The oldest continuous seagoing service, the United States Coast Guard, was the brainchild of Alexander Hamilton. Founded Aug. 8, 1790, the Coast Guard has served in 17 conflicts, from the Quasi-War of 1798 to present day anti-piracy operations off the coast of Somalia.
Born in the old Porterdale Hospital, Doug Garner and his family moved to Conyers before settling into Covington. He attended Newton County High School before working at the Bibb Plant in Porterdale, but instead of waiting for the inevitable draft notice, Garner chose to enlist in the U.S. Army. The year was 1966. Garner was 18.
The United States Maritime Service, sometimes referred to as Mariners, but known worldwide as the Merchant Marines, suffered casualties of 3.9 percent, equating to roughly 9,400 killed and 12,000 wounded of the roughly 215,000 crewmembers during World War II.
To say Yellow Brick Home resident John Slavik came from humble beginnings is a misrepresentation of European history. A 'multi-cultural' beginning is closer to the truth.
The Army's 2nd Infantry Division landed on Omaha Beach on D-Day +1, June 7, 1944, near St. Laurent-sur-Mer. After crossing the Aure River to liberate Trevieres on June 10, the 2nd Infantry Division started a trek across France that would take them all the way into Germany.
McDonough native Joe Turner was born in 1927 during hard times, then lived through the Great Depression. As a member of the Greatest Generation, Turner served in World War II, came home to finish college, and became a successful insurance salesman. As a history and geography enthusiast, he dreamed of going to far-off places, of glimpsing history, and vacationing in countries he'd only read about or studied in school.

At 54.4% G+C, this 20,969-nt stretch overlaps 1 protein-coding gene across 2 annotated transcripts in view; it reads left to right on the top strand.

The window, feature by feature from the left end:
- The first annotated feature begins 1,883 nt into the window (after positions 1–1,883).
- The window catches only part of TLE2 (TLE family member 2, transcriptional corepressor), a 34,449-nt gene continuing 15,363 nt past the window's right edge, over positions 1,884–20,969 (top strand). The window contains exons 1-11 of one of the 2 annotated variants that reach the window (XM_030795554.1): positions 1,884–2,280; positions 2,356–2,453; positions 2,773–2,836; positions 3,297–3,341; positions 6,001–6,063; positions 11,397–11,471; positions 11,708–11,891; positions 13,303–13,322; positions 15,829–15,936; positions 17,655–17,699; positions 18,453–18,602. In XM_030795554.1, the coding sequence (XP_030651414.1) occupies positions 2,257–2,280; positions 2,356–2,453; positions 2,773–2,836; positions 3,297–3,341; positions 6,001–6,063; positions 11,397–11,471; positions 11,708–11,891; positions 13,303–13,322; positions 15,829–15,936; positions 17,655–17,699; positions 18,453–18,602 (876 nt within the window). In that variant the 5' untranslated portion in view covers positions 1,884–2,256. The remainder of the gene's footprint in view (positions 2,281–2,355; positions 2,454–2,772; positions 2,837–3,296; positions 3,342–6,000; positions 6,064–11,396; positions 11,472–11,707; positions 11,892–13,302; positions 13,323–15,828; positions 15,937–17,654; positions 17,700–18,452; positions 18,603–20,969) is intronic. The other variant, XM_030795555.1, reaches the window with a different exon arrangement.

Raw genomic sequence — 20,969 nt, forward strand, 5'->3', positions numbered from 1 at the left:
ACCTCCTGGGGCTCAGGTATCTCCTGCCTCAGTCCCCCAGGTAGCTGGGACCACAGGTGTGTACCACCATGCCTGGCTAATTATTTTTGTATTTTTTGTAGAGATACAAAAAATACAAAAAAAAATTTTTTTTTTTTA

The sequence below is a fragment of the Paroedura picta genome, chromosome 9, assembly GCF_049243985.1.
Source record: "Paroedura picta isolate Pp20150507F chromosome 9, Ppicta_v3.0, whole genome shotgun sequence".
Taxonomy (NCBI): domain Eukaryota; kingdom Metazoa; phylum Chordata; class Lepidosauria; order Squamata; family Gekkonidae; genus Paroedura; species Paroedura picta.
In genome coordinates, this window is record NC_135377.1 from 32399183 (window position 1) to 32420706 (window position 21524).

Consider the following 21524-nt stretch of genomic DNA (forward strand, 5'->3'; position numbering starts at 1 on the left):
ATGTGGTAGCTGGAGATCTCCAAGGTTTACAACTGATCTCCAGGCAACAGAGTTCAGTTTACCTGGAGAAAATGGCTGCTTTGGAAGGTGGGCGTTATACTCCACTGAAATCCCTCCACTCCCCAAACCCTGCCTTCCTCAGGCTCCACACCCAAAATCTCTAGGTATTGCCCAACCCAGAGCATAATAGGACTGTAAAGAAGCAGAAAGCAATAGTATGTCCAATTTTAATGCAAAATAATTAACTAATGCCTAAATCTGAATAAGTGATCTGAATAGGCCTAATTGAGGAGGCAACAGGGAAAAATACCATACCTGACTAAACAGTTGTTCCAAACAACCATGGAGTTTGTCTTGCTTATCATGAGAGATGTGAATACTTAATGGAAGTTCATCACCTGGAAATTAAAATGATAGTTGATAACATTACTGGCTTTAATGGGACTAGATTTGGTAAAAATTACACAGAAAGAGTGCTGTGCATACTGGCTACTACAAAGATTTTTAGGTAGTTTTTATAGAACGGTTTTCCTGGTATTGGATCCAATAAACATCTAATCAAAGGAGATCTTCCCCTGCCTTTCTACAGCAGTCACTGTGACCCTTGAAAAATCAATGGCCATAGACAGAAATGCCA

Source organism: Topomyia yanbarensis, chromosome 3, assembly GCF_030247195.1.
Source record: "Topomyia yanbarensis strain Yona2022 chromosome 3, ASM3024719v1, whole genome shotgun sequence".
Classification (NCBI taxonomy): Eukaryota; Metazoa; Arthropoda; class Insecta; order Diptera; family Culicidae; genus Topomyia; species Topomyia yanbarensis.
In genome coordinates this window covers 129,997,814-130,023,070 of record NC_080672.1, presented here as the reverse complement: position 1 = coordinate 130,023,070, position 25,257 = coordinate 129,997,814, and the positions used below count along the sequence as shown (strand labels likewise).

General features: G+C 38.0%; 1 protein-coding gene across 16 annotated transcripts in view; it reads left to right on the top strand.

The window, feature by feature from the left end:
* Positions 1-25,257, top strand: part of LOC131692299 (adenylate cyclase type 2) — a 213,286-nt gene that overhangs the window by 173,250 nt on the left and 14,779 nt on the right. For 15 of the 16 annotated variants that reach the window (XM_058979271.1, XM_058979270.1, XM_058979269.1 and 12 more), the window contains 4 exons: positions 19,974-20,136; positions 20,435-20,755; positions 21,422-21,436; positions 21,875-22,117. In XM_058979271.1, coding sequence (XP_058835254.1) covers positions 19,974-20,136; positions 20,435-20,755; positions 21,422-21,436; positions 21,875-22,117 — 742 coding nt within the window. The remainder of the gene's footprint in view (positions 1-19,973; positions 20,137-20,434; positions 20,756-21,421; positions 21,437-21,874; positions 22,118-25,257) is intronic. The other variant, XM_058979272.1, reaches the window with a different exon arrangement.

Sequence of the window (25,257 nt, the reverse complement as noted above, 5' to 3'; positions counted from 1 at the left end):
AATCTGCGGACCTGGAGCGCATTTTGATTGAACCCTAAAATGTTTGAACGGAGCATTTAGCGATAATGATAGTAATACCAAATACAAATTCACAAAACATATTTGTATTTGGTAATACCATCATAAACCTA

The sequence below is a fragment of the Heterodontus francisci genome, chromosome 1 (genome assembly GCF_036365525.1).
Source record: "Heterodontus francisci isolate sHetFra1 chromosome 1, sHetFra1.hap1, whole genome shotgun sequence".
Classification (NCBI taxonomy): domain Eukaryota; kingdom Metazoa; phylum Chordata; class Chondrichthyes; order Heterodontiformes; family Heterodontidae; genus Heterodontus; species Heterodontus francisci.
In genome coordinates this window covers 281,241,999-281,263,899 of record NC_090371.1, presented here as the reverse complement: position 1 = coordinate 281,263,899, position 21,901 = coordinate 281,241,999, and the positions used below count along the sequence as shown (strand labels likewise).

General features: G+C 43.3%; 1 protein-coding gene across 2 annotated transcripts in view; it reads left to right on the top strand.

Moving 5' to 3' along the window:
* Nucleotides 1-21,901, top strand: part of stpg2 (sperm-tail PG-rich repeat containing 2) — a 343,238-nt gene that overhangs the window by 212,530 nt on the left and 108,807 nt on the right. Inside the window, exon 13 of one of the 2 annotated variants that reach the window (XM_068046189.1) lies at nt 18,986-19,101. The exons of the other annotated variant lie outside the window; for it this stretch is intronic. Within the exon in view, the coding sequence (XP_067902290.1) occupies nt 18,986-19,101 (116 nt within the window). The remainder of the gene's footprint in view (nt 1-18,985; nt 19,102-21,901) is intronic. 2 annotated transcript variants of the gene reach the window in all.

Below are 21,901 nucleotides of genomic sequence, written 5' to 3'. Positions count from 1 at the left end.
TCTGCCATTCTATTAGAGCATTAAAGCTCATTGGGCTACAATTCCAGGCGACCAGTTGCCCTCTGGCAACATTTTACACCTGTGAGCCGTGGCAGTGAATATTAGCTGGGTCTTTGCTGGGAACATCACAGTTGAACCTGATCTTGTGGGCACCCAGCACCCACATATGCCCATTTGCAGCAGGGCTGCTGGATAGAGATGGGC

Wake Island is a pint-sized coral atoll in the middle of nowhere, 2,300 miles west of Honolulu and 1,510 miles east of Guam. This tiny speck of sand and palm trees actually consists of three islands - Wake, Wiles and Peale - with a combined shoreline of 12 miles. The highest elevation is 20 feet. History would record Wake Island as the only battle in World War II where an amphibious assault failed when a ragtag group of American marines, sailors, civilian workers and 45 Chamorro Islanders turned back a Japanese invasion.
Raised in the traditions and customs of the Tsalagi Native American Indians (more familiar as the Cherokees of North Carolina), Peter Elizabeth Wolfe was destined to shatter stereotypes and bring down the walls of the most exclusive Boys' Club in America - the United States military.
On May 7, 1944, 2nd Lt. William Parkinson was reported missing in action after his B-24 Liberator heavy bomber disappeared over the jungles near Lea, New Guinea. On Jan. 18, two U.S. Army officers presented the urn containing Parkinson's remains to his descendants in Conyers. After 69 years, 2nd Lt. Parkinson was finally home.
In his book "Medic," author Ben Sherman quotes a training sergeant giving the final lecture to a class of graduating Army medics: "...listen to me one more time. 'Restore breathing! Stop bleeding! Make mobile!' And you WILL do everything you learned here, every technique, every field drill, every maneuver...you will do everything absolutely perfect. And you will do ALL these things with tears in your eyes...and your stomach in your throat."
At the end of World War II, the United States government was unable to retrieve and identify more than 79,000 Americans. Almost 70 years later, more than 73,000 are still missing.